It is first a human story. In the long saga of wars and rumors of wars, Syria has entered into an alliance with the northern kingdom of Israel against the southern kingdom of Judah. Ahaz, king of Judah, hears the Lord telling him to ask for a sign: “Let it be deep as Sheol or high as heaven” (Isa. 7:11). The king, however, trembles at the prospect of testing the Lord. The prophet Isaiah speaks: “The Lord himself will give you a sign. Look, the young woman is with child and shall bear a son, and shall name him Immanuel” (Isa. 7:14). Is the woman the king’s wife? Is the child Hezekiah? Is the Bible telling us again that the story goes on? Ruin will not be total as long as parents dare, in hope, to bring their beautiful babies into this broken world. A child will be born. Let this human story move us. A new life has arrived, a new face, a new image of God, an irreplaceable gift.
Just below the surface of this human story, there is a divine story. There is a young woman named Mary who is found to be with child of the Holy Spirit. There is a man named Joseph who dreams the dream of an addressing angel: “Joseph, son of David, do not be afraid to take Mary as your wife, for the child conceived in her is from the Holy Spirit” (Matt. 1:20). The angel, quoting Isaiah, says: “A virgin shall conceive and bear a son, and they shall name him Emmanuel.” “Emmanuel,” the angel says, means “God with us” (Matt. 1:23). The young woman and the man are said to have had no marital relations until she had borne a son. Their marriage is more than human love, steeped in the enfolding presence of Spirit, addressed by an angelic voice. Their human love is deeper and richer because God is the mysterious center of their lives. God has come to each of them separately. God brings them together. In a sense it is not wrong to say that God consummates their marriage. God makes them one in the providential miracle of their calling. Together, they will lean over the crèche and behold the Messiah. God has made them parents.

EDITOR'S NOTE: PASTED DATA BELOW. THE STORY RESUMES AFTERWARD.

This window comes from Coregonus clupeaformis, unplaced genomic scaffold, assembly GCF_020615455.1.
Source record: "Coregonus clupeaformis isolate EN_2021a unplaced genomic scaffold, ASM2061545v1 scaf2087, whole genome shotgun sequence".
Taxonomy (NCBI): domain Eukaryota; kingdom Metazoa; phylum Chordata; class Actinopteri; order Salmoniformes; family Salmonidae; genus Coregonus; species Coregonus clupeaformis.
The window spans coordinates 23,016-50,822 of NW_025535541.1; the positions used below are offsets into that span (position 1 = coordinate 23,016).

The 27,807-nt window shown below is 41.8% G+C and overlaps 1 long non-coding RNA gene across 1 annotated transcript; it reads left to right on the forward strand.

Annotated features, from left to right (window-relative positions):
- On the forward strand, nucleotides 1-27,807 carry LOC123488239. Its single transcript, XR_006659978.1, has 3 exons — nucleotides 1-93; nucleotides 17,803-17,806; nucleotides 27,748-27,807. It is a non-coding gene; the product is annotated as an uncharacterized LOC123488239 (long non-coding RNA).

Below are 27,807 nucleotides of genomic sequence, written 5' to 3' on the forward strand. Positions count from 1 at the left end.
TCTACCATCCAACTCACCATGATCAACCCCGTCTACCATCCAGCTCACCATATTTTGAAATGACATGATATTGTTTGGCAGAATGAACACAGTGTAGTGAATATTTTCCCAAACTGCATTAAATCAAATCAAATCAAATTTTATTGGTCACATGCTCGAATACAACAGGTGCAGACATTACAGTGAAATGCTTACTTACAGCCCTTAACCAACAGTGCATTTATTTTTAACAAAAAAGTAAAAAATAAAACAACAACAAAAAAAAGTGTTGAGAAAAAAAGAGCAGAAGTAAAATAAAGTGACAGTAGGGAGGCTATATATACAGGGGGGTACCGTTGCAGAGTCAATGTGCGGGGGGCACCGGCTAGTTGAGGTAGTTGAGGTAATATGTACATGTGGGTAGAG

Mary and Joseph are, as we are too, God bearers. They bring this child to the world, and they announce by the witness of this strange birth that every person summoned to faith comes by a divine act. Human agency must say, “Let it be to me according to your word,” but even this is a gift of prevenient grace. Our story follows a similar narrative. “Through the Spirit itself, through whom Christ was conceived and born, we are born again by a spiritual birth” (Gregory the Great, Epist. 31). In a sense, faith is always a virgin birth. “But to all who received him, who believed in his name, he gave power to become children of God, who were born, not of blood or of the will of the flesh or of the will of man, but of God” (John 1:12-13). Even as these words fall from our confessing tongue, “Thou art the Christ, the Son of the Living God,” Jesus is quick to teach us: “Flesh and blood has not revealed this to you, but my Father who is in heaven” (Matt. 16:17). The Spirit awakens faith and makes us newborn people united to the one all-redeeming Christ.
Advent is a time for all times. Every day we wait for the Lord’s visitation. And as the Lord comes to us anew, we ourselves are renewed, awakened in the Spirit, born from the Spirit.
Look It Up
Read Rom. 1:1-7. What is your new life? The obedience of faith.
Think About It
Ever ancient, ever new (St. Augustine).